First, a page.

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Bonus Depreciation Example and Calculations

Congress’ Job Creation and Worker Assistance Act of 2002 enacted a tax incentive that allows a taxpayer to expense the entire cost or a large percentage of the majority of fixed assets in the year that they were purchased and put in service. This tax incentive is known as bonus depreciation. In this article, we will discuss bonus depreciation examples with calculations to help you understand how this special depreciation deduction works.

Related: Adjusting Entry for Depreciation

Bonus depreciation explained

In business, you depreciate an asset over its useful life. This is necessary to reflect the time that is expected of an asset to generate revenue and be useful to the business. Usually, the entire depreciation expense of a fixed asset is spread over a period of years, but with bonus depreciation, the entire depreciation expense can be reported in the year of purchase.

Bonus depreciation examples
Bonus depreciation examples

Bonus depreciation is an accelerated depreciation method that allows taxpayers to report a larger percentage of depreciation in the year that the asset was bought and put in service. That is, by claiming bonus depreciation, you can deduct the cost of a fixed asset in the year that it was purchased and put to work. From 2017 through 2022, you can deduct up to 100% of the purchase price of an asset in the year of purchase on your business taxes.

This deductible percentage rate was increased in 2017 from 50% of an eligible asset’s cost to 100% by the Tax Cuts and Jobs Act of 2017 (TCJA). Nonetheless, after 2022, the 100% rate decreases by 20 percent each year until it reaches 0% in 2027. This means that any property purchased between September 27, 2017, and January 1, 2023, is subject to the 100% bonus depreciation; but starting in 2023, the bonus depreciation rate drops down. That is:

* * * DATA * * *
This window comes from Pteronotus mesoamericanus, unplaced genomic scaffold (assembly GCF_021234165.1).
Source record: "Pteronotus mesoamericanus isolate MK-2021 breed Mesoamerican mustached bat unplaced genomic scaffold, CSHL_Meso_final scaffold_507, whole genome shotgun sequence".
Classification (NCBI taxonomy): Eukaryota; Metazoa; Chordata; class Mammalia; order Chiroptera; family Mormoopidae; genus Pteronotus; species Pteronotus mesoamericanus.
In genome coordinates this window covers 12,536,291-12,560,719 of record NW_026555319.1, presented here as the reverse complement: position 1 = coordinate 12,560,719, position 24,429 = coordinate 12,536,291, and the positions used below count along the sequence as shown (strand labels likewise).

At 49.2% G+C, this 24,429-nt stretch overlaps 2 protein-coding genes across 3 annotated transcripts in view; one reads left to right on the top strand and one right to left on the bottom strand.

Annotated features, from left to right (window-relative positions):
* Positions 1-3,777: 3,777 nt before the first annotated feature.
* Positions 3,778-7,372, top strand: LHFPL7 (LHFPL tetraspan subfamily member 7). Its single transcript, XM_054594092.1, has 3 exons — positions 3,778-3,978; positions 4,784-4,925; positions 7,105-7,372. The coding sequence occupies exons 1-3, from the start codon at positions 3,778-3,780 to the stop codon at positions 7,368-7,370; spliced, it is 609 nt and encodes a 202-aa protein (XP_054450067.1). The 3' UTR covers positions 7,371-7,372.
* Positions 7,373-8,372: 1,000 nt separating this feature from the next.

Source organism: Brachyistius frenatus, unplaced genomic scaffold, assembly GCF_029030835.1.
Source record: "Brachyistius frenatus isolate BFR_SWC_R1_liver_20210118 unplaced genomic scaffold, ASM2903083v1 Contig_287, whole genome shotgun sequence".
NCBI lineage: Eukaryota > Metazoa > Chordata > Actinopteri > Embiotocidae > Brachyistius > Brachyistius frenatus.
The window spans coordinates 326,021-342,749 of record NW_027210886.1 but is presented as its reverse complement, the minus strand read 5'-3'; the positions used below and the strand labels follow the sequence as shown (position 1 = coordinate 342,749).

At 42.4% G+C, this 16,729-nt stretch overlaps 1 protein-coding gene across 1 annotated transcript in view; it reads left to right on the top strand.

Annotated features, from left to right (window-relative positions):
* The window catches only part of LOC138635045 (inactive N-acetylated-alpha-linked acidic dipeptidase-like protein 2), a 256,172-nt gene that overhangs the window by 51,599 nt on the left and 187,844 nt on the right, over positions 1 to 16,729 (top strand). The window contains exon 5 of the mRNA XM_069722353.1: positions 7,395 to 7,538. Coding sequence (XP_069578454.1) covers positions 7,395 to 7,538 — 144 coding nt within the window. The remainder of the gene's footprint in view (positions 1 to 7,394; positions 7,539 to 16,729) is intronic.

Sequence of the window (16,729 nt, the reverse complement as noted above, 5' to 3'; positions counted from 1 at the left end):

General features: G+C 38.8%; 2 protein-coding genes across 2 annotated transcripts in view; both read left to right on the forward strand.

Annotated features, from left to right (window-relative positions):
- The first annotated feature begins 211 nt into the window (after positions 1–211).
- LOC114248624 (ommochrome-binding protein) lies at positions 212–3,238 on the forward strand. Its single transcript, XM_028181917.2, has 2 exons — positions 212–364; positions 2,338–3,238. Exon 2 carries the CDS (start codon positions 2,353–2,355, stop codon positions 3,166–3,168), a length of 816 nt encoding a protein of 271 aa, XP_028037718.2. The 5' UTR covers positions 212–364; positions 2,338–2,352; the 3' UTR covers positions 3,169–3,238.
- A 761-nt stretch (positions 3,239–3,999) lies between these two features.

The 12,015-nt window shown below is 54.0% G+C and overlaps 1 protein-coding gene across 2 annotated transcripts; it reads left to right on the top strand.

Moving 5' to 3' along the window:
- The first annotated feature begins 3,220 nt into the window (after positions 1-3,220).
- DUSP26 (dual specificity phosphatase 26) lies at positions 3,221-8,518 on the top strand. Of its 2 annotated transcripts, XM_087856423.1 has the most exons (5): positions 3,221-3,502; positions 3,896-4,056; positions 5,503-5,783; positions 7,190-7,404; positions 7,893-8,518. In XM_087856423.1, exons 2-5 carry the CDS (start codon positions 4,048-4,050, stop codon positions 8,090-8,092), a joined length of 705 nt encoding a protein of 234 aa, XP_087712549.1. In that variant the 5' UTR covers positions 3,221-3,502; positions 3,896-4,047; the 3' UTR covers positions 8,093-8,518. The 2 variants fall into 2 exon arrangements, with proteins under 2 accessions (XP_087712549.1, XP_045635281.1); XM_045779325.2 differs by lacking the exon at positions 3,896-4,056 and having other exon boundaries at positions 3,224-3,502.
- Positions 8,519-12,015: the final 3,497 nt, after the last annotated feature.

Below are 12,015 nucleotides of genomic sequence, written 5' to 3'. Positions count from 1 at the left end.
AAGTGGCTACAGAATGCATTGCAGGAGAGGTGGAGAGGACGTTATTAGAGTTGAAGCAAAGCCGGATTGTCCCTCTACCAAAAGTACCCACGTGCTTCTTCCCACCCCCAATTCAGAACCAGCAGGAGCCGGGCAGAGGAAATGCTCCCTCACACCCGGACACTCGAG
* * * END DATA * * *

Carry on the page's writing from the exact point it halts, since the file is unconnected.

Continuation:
• 80% for 2023
  • 60% for 2024
  • 40% for 2025
  • 20% for 2026
  • 0% for 2027

See also: Is accumulated depreciation a fixed asset?

Bonus depreciation examples of how it works

In order to claim bonus depreciation there are compulsory procedures you will need to take. First of all, you need to purchase an asset that qualifies for bonus depreciation and then put the asset to good use. Then, you calculate and estimate the amount of bonus depreciation. The bonus depreciation amount is calculated using the year’s bonus depreciation rate. For instance, calculations for 2022 will be a bonus depreciation rate of 100% while calculations for 2023 will be a bonus rate of 80%.

After the amount has been estimated, you would have to fill out Form 4562 to report bonus depreciation on line 14 of the form. You enter the total amount of bonus depreciation you’re claiming and then submit your tax return for your business. In order to understand how bonus depreciation works, let’s say a coffee shop got an espresso machine for $8,000. By claiming bonus depreciation on the machine, the shop can report the entire $8,000 on its income statement and business tax return in the year that it bought the machine and started using it; instead of reporting $800 in depreciation annually for 10 years.

Another example of bonus depreciation would be a company that purchases a camera from the market. Let’s assume the owner of this business is a YouTuber and he bought the camera for $10,000. It is a professional camera, and the company has also customized it according to its preferences. According to the bonus depreciation rules, this camera will come under the category of qualified assets because it will be used in the company’s business.